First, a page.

Let's pretend for a minute that each of the world's major professional tours annually banded together to honor one individual as the Global Golfer of the Year.
Paul Ellis/AFP/Getty ImagesYani Tseng is the only player to win two major championships in 2010, male or female. She started the year with a victory at the Kraft Nabisco and then won the Women's British Open later in the season.
Come to think of it, this isn't such a bad idea. In a December month already saturated with announcements of season-ending accolades, at least this would be a major declaration, worthy of 19th hole debates from Argentina to Zimbabwe.
Well, if such an award did exist, this year's winner might surprise you.
The player in mind didn't triumph at a revered golf sanctuary like Augusta National, Pebble Beach or St. Andrews. Never rose to No. 1 in the world. Didn't qualify for the Ryder Cup or FedEx Cup. Rarely made off-the-course headlines.
In fact, the only time this player really garnered conversation was in victory -- and that happened only three times. Then again, two of those triumphs came at major championships, a claim no other golfer can make this year and one that only Padraig Harrington (2008) and Tiger Woods (2007) can make in the past half-decade.
I'm referring, of course, to Yani Tseng.
Winner of the Kraft Nabisco Championship and Women's British Open at the tender age of 21, she posted eight top-10 finishes in 19 appearances on the LPGA, winning the tour's points-based Player of the Year Award while finishing fourth on the final money list. Those are numbers that should place her season among the best of this year on any tour, either gender.
Full disclosure: If this award existed for 2010 and I was offered a ballot, my vote would be cast for Graeme McDowell in a closely contested race. That doesn't mean a strong case can't be made, though, for Tseng, who has developed into the type of player we usually only witness after years of experience in the professional ranks. Including the 2008 LPGA Championship title in her rookie season, she has amassed three major championship victories in her first three years since joining the major league circuit from her native Taiwan.
"When I was a rookie," Tseng recalled after Sunday's final round of the LPGA Tour Championship, "I said my dream was to be the first Chinese player to win a major, then it just came in the first half-year. Sometimes dreams take a long time, but that happened so quickly. Now I'm really looking forward to winning the U.S. Open."
That's right. While much of the golf world is already going gaga over the potential of Rory McIlroy, Rickie Fowler and Michelle Wie -- and for good reason -- their fellow 21-year-old has lapped them in the trophy department. Despite being of legal drinking age only since January and still a few years from minimum car rental requirements, Tseng is already three-quarters of the way to the career Grand Slam.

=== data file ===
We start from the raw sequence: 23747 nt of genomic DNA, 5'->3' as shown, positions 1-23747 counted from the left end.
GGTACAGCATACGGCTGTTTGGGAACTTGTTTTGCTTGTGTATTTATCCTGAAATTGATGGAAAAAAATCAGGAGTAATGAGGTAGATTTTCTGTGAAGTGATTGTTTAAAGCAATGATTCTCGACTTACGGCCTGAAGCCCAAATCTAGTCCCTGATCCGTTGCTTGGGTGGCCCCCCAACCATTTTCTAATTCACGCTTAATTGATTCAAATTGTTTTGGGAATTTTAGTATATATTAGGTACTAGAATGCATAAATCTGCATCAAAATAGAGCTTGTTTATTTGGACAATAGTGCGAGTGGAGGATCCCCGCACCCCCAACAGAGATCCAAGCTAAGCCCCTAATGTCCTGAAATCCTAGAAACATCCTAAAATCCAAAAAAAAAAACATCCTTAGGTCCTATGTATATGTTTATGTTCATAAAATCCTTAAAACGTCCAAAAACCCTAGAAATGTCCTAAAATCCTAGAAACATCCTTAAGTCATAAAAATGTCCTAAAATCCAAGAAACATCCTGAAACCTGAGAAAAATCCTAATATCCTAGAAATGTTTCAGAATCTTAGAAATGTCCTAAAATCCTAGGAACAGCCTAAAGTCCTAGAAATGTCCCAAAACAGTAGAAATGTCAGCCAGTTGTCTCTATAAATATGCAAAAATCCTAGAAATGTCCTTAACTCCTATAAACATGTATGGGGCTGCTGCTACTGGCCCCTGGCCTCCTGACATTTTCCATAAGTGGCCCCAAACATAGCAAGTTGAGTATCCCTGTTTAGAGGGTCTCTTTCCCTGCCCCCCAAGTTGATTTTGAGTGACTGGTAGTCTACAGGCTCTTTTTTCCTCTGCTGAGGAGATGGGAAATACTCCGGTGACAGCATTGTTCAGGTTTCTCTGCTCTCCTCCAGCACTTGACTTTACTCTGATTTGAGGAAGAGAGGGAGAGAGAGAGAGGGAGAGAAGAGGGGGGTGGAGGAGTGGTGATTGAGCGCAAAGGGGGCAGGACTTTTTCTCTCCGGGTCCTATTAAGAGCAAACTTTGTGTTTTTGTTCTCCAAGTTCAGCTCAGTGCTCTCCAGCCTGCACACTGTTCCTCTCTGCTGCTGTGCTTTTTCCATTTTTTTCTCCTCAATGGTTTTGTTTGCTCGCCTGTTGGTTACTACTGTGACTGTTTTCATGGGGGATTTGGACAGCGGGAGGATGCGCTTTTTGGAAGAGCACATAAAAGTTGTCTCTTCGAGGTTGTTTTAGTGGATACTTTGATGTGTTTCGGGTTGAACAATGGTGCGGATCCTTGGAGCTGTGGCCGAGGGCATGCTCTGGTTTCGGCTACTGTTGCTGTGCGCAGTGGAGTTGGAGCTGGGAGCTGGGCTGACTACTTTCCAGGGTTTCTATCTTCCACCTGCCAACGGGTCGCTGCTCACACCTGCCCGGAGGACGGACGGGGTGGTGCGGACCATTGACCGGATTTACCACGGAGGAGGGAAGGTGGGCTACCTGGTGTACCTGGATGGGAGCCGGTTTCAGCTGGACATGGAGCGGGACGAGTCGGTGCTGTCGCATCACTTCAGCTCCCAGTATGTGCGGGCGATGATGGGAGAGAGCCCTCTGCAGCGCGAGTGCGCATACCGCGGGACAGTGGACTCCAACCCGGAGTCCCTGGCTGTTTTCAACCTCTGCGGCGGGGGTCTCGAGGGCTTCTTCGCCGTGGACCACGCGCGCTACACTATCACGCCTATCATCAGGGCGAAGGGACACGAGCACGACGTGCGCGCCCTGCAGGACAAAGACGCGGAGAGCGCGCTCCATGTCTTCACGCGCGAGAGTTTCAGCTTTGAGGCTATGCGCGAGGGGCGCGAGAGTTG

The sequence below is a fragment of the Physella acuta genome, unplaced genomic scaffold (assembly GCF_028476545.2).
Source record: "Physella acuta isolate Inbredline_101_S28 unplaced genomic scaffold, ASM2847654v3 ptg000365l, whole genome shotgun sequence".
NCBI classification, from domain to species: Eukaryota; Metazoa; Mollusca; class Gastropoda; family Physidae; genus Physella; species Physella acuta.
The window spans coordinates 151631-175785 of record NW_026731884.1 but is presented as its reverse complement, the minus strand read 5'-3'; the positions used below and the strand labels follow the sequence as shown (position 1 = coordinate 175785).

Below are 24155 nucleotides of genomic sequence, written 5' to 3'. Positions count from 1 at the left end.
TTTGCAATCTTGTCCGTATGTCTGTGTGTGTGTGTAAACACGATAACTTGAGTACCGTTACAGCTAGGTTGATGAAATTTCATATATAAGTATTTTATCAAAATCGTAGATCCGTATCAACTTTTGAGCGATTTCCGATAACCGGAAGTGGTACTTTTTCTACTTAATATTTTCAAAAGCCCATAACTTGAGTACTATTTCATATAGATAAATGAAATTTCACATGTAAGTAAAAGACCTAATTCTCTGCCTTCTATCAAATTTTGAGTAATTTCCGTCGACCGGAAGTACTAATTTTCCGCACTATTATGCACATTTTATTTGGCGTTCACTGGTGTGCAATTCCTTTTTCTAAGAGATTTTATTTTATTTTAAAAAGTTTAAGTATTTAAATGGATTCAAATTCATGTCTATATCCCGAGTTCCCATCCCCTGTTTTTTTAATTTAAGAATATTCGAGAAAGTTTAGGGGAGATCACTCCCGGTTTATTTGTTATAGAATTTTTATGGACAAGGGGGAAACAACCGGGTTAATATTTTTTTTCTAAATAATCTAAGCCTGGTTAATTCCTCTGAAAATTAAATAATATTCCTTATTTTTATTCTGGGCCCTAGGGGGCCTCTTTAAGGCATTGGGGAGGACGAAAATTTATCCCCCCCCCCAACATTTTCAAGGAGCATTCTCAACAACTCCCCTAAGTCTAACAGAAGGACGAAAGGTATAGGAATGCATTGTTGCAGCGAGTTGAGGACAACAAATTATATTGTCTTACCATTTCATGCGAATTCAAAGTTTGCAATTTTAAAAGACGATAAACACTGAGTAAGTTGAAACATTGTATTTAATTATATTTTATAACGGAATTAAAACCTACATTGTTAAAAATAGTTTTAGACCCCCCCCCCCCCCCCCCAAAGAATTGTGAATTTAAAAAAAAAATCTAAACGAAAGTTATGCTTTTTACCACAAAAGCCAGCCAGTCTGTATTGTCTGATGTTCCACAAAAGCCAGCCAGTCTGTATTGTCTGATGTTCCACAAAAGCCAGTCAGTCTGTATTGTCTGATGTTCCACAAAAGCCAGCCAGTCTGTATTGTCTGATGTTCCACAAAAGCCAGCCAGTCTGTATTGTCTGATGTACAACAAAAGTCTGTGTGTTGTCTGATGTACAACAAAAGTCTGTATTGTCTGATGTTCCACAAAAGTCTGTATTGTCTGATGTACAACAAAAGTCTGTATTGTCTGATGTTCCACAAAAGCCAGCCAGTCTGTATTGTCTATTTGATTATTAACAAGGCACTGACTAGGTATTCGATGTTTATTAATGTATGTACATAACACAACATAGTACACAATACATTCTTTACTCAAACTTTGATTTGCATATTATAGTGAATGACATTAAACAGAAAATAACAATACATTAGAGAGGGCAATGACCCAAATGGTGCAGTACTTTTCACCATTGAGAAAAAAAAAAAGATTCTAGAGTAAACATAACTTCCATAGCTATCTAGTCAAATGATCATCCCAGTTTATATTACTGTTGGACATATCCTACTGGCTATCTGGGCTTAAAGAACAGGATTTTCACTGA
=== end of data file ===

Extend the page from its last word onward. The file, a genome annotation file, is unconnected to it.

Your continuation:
In case that doesn't sound significant enough, check out the ultra-impressive list of those who have accomplished the feat so far: Pat Bradley, Juli Inkster, Annika Sorenstam, Louise Suggs, Karrie Webb and Mickey Wright on the women's side; Ben Hogan, Jack Nicklaus, Gary Player, Gene Sarazen and Tiger Woods for the men. Tseng has an opportunity to not only become the 12th player in history to reach the goal, but has a few years to best Woods -- who was 24 when he completed the Slam -- as the youngest ever.
And yet, Tseng isn't content to stick with what's gotten her to this point. A classic grip-it-and-rip-it player who makes birdies in bunches and can turn tournament starts into all-or-nothing propositions, she sees room for improvement. This season she ranked eighth on the LPGA in scoring average (70.66), ninth in percentage of rounds under par (69.1) and 10th in driving distance (262.3) -- all solid numbers, but hardly the stuff of legend.
Ask whose game she would like to emulate and Tseng quickly responds with the names of Jiyai Shin, Ai Miyazato and Na Yeon Choi -- three players with whom she has little in common. Which is exactly why she would like to emulate their games.
"The way they play, their style is different than me," Tseng said. "They're so consistent, swing so smooth, hit the fairways and make their putts. I'm an aggressive player, have a lot of ups and downs. I think I need to learn from them."
The respect is mutual.
"Well, I think she's amazing," Choi said. "She hits every shot like really powerful. And she is a good fighter. Yeah, definitely she [should] get Player of the Year. She's the best player."
While the U.S. Women's Open title remains a long-term goal, Tseng has her eyes on another previously unopened prize in the early part of the 2011 season: She wants to ascend to No. 1 in the Rolex Rankings, a spot that has been shared by Shin, Miyazato and Cristie Kerr during the current year, but continues to elude Tseng.
"I think it's going to be hard at the beginning of next year," she said. "Everyone is still working so hard for this. I feel like it's going to change a little bit."
Asked whether that's a good thing for the game or if it would be more beneficial to have a steady, regular No. 1 player, she doesn't hold back. "I don't know," Tseng replied with a laugh. "If I can hold it for a long time, I think that would be a good thing."
For now, she will have to be content with the knowledge that her season ranked with the best of any player in the world. It's too bad there's no award for such a thing. Yani Tseng just might have won it.
Jason Sobel is a golf writer for ESPN.com. He can be reached at Jason.Sobel@espn.com.